I find it frustrating that, when it comes to covering COVID-19 issues, the media and the community has largely remained gloomy. For example, this is an article headline
The steep dive in the Bay Area's coronavirus numbers has stopped. How worried should we be?
Thank you for keeping us feel worried.
California has announced they will remove vaccination eligibility requirements and open it up to all adults by April 16th. This is followed by the announcement of individual counties of advanced schedule to first open it up to 50s and above by April 1st. Contra Costa County race ahead to open to all by April 1st. The general availability of vaccines should be greeted as a victory. Yet the press keeps on publishing quotes that pour cold water on the good news
“Except we don’t have the vaccine,” said Dr. Marty Fenstersheib, Santa Clara County’s vaccine officer.
Certainly they have vaccines. What it means is it can take several weeks to vaccinate everyone eligible. No problem. A reservation system is set up to manage the demand for this reason. I don’t think anyone demands to get vaccinated on day 1. A reservation system is expected and welcome. People are used to make reservations for routine diagnostics tests. To wait a week or two is entirely acceptable. All these gloomy predictions of vaccination sites overrun by a stampede of people is unwarranted and unnecessary discouraging.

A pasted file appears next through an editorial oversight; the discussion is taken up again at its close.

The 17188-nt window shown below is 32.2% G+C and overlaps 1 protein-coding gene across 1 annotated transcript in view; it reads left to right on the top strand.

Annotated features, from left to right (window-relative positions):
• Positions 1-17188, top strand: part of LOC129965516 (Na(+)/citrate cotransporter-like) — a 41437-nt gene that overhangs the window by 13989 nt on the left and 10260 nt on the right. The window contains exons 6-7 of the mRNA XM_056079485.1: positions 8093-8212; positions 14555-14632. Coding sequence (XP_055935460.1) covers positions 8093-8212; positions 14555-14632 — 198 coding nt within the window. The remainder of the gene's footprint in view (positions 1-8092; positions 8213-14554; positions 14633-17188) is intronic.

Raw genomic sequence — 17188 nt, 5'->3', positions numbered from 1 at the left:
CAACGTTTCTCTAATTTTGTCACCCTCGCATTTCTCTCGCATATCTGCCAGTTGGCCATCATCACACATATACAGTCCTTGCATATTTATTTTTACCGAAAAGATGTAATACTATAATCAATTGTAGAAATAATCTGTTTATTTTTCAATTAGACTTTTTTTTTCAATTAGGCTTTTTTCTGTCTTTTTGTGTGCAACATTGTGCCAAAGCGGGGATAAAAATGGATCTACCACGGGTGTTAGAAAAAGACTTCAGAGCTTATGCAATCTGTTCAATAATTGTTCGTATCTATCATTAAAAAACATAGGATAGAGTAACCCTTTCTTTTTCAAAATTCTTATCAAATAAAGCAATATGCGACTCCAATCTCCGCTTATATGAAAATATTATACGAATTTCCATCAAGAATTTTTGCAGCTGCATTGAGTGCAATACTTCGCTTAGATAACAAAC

Let’s say the demand of the 50-64 group is so high that appointments have stretched out to three weeks. This means there will be no opening by April 16th for general availability. Given this proven demand, the authority should adjust the schedule and push it out a week or two. Again, this is informed policy adjustment. It is not a reason for gloomy predictions. In fact, I find this encouraging if people treat vaccination with such high priority.
The fact is, the outlook of vaccine availability is very positive. This is the fundamental basis of opening up vaccination to everyone by April 16th. From January to March, San Francisco has already vaccinated 44% of adults. Out of the first three months, January was very slow. The supply was only picked up in March. If we can do so much in the first three months, the coming glut of supply is only going to accelerate this. I will even make another prediction. After May, anyone (in San Francisco) who wants a vaccine can get a vaccine. There will be no line anymore.
Running out of vaccines is not a concern at all. You will quickly find out from the experience of the accelerated schedule of Contra Costa county. The true worry is a substantial number of people either refuse it or treat it as a low priority. Instead of limiting people from getting vaccines, the priority of the health department will quickly shift to persuading these people to get vaccinated. Supply is the least of their concern.